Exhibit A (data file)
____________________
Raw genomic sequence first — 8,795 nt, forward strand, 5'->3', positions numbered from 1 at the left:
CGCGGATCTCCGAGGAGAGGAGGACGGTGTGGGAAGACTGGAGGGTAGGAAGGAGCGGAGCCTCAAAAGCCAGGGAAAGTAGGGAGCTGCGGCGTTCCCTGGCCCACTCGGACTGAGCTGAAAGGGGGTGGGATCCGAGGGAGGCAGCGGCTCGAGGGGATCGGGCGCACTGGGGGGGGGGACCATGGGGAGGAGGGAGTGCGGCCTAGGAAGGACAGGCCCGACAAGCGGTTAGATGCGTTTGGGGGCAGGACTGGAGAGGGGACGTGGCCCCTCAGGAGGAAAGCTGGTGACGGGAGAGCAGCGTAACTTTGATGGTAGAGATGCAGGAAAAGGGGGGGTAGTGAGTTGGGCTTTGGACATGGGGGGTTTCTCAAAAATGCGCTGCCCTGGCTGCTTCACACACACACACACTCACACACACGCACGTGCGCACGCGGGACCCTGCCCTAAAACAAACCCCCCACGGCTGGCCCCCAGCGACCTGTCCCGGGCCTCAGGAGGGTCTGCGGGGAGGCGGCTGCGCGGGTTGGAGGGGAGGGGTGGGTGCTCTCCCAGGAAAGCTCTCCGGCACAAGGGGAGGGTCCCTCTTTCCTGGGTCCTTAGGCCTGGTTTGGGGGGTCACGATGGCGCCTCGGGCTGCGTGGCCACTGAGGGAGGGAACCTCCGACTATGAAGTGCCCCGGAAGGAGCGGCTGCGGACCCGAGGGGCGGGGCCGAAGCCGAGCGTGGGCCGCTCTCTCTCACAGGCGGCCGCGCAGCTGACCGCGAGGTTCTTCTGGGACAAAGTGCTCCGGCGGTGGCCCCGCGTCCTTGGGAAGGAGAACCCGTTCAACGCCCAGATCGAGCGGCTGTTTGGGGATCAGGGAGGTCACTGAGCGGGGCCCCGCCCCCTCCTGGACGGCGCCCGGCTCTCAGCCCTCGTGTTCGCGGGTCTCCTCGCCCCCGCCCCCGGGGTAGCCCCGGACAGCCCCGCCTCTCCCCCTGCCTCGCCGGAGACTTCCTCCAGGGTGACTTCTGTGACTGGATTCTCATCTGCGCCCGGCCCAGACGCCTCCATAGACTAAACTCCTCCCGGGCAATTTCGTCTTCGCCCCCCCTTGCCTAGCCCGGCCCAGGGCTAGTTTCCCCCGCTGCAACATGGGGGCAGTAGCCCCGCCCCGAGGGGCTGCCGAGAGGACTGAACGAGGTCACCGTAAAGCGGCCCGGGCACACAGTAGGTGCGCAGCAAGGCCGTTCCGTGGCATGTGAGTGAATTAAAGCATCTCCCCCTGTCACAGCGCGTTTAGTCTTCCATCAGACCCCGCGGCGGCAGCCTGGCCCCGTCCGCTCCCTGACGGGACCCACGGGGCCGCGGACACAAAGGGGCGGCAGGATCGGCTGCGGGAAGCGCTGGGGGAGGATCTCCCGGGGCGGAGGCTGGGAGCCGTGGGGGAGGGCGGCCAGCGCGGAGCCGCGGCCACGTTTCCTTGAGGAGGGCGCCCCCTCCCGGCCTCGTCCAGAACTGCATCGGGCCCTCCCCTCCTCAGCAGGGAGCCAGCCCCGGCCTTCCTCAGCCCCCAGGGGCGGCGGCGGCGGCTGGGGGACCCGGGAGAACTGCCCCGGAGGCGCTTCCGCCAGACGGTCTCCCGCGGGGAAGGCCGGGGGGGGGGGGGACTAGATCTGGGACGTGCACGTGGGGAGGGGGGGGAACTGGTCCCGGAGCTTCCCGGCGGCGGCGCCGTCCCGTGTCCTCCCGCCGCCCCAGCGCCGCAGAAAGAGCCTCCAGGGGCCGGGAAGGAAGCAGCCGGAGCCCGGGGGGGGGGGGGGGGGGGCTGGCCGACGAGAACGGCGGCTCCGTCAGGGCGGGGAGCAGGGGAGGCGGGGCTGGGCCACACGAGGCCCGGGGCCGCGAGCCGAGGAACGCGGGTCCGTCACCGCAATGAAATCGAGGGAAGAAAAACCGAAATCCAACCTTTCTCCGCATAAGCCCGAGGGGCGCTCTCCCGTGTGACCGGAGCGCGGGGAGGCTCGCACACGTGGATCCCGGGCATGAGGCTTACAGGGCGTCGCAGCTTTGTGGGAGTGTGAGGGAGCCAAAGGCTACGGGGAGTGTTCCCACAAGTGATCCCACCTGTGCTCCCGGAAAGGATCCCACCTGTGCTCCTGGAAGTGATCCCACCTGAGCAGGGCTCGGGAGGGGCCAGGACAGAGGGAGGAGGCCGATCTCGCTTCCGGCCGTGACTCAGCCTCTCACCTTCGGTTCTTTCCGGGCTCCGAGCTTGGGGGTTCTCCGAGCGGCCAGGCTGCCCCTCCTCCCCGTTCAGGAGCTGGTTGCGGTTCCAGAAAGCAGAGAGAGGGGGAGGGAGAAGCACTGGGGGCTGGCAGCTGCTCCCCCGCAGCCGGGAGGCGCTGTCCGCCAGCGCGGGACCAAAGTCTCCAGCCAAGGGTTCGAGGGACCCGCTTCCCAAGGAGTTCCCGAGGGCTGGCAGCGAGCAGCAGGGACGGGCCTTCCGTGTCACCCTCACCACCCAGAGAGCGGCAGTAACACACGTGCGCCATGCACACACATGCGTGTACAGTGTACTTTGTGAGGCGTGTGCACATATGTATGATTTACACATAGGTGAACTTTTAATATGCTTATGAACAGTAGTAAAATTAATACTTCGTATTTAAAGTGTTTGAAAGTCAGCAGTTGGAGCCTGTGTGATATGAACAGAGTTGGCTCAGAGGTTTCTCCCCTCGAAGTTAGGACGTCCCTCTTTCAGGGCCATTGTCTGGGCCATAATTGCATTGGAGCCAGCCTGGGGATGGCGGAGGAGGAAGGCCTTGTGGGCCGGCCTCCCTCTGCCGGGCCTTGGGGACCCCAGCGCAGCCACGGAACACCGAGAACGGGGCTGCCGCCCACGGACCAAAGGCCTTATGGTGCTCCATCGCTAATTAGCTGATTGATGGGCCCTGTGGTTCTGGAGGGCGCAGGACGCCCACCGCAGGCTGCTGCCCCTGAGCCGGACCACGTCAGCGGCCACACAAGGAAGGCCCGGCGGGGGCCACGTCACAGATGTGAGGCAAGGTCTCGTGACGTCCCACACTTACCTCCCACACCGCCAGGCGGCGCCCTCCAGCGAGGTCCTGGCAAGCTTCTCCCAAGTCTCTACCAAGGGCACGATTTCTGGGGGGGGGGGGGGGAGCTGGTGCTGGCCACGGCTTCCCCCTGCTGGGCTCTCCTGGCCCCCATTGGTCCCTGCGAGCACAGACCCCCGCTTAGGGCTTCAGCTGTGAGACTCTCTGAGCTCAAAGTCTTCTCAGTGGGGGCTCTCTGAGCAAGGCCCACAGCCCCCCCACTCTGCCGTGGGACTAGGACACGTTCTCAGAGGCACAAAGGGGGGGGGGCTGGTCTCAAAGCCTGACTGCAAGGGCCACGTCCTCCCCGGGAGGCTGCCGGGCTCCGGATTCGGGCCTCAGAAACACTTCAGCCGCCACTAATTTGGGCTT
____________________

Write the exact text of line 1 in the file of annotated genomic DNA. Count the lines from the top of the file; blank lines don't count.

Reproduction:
Raw genomic sequence first — 8,795 nt, forward strand, 5'->3', positions numbered from 1 at the left: